• are the proposed measures consistent with the objects of the Coastal Management Act 2016 and the Coastal State Environmental Planning Policy 2018? 
    • are the proposed measures likely to gain approval by Department of Primary Industries (Fisheries) and Crown Land as per their policies and guidelines? 
    • do the proposed measures comply with the Lake Macquarie Development Control Plan 2014? 
    • do the proposed measures comply with Council's Foreshore Stabilisation and Rehabilitation Guidelines? 

    How has the community been involved in developing the draft Plan?

    Council and residents in the Marks Point and Belmont South area have been working together since around 2014 to plan and implement measures to build resilience to natural disasters (inundation, flooding and storm events) and adapt to projected sea/lake level rise.  Community representatives volunteered their time and local knowledge in preparation of the FMP and the Local Adaptation Plan. Visit the Implementing Marks Point Belmont South LAP site for more information on the FMP and LAP and how residents have helped shaped these Plans.

    How can I provide feedback?

    You can provide feedback on the draft Plan by completing the online submission form, emailing [email protected] or by sending a written submission to Box 1906, Hunter Region Mail Centre, NSW 2310 with the title 'Feedback on Marks Point and Belmont South Foreshore Plan'.


    Why does the draft Plan not include timelines and budget?

    The draft Plan includes a prioritisation map which identifies areas most at risk in terms of key impacts of erosion, minimal land width (public access and future adaptation) and safety hazards. The draft Plan also includes clear recommendations to assist the community and Council in undertaking foreshore stabilisation works.

    Council can use this prioritisation map when considering funding options and timeframes for estuarine and coastal areas requiring stabilisation works, as outlined in the Lake Macquarie City Community Strategic Plan 2017–2027, the annual Operational Plan, and the Coastal Management Program (under preparation). The draft Plan and Toolkit can assist private landowners interested in carrying out works on private land or private landowners keen to implement works ahead of Council’s schedule.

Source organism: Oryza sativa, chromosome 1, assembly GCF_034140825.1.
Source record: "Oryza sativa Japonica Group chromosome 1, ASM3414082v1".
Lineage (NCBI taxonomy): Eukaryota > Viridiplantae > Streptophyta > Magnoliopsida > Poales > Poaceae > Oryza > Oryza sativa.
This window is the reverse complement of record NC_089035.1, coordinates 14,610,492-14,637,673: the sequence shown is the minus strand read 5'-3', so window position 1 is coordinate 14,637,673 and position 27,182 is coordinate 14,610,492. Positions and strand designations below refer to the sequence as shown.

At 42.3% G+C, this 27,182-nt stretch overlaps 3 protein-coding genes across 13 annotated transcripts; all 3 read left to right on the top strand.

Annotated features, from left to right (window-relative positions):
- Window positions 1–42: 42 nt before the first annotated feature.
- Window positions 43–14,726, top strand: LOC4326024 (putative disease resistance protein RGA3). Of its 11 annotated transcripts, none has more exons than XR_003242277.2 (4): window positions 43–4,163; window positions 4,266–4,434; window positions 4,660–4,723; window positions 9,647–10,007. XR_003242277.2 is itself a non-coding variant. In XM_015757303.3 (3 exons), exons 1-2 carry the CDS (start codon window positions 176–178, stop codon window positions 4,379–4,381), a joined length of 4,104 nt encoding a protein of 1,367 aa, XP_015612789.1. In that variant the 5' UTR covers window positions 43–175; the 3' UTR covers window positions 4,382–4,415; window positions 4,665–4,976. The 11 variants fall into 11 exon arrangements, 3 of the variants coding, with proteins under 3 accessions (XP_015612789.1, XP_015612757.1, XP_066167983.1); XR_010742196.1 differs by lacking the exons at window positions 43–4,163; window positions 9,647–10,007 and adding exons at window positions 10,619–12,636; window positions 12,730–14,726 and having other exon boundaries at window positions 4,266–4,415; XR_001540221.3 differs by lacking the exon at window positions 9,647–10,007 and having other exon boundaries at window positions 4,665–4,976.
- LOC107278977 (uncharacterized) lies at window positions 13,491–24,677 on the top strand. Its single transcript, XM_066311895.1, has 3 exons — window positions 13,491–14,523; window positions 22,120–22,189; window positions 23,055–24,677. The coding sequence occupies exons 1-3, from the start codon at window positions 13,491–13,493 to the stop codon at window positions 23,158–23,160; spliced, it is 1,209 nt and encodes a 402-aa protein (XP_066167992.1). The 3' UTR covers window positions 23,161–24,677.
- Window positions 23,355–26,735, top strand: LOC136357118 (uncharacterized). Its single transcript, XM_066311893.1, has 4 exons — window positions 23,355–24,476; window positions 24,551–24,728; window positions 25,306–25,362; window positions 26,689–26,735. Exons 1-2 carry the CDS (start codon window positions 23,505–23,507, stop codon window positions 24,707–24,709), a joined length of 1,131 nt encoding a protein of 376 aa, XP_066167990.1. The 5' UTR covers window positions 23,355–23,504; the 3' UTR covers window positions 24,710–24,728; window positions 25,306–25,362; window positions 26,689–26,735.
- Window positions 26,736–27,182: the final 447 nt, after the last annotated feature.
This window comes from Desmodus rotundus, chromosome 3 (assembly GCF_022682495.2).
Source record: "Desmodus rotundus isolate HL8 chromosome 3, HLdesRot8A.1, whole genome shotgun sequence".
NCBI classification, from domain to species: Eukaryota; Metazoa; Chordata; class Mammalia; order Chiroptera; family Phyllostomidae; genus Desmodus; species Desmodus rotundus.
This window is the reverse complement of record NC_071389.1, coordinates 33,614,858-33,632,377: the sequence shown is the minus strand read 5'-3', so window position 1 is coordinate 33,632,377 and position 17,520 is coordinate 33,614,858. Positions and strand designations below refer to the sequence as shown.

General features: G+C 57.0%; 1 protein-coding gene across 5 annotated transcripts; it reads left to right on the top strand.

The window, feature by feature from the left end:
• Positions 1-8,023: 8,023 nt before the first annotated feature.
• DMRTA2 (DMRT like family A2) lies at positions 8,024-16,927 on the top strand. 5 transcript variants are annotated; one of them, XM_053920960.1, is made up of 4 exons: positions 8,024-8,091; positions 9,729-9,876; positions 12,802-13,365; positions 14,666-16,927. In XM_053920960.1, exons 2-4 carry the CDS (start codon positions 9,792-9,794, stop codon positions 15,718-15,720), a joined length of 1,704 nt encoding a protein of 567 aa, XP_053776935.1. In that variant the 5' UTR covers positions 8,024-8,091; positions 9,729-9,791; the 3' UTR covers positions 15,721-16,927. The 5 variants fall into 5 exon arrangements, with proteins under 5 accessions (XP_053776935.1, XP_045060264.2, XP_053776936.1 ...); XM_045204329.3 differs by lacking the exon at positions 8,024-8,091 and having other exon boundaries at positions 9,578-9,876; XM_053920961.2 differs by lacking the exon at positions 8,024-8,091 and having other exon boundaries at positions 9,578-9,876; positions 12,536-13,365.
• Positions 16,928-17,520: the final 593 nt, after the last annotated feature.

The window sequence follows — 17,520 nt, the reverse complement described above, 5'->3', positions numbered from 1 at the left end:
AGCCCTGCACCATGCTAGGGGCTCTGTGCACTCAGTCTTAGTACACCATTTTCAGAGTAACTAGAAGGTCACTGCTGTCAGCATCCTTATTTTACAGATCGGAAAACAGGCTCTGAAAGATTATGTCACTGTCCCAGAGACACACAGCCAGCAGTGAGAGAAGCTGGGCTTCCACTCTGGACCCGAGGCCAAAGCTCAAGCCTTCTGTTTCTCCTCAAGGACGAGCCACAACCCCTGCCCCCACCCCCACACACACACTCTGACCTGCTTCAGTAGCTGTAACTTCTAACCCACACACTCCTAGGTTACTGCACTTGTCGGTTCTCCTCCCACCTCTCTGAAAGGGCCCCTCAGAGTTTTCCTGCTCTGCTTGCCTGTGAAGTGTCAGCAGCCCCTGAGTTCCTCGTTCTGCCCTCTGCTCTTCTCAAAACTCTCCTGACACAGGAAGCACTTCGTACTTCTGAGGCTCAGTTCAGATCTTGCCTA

The draft Marks Point and Belmont South Local Adaptation Plan identifies risks for the areas and provides long-term strategies to respond to rising lake levels. Exact timelines for installing, retrofitting and raising of foreshore treatments will vary overtime and depend on trigger points i.e. rising lake levels and life of the foreshore treatment. It is recommended to monitor existing or new foreshore treatments to ensure they are working effectively and adapt over time as required.

    What about local drainage?

    Many areas around Belmont South and Marks Point are low lying (e.g. less than 1m above sea/lake level) making it difficult for stormwater to drain away.  High lake levels (e.g. 0.6m caused by catchment flooding, tides and/or atmospheric anomalies) can also cause inundation of land adjoining the lake meaning drainage can be an issue for some residents and visitors to the area.

    This situation is projected to worsen with sea/lake level rise.  The Marks Point and Belmont South Local Adaptation Plan (LAP) helps guide future decisions, such as how to design and maintain roads and drainage systems.  The draft FMP identifies local drainage as a key consideration in the design and construction of foreshore treatments i.e. it is essential that foreshore treatments are designed and constructed to allow protect against inundation (and in some locations – wave overtopping) whilst allowing local stormwater to drain into the lake.  

    Council and the community have recognised the importance of sequencing/integrating future adaptation measures outlined in the LAP: 

    • Constructing revetments (sloping rock seawalls) to protect the foreshore from erosion caused by rising lake levels

    • Elevating low-lying land by progressively filling to maintain ground levels above rising lake levels and

    • Raising and improving the design of infrastructure such as drains and roads to match the progressive raising of land and to keep them functioning as lake and groundwater levels rise.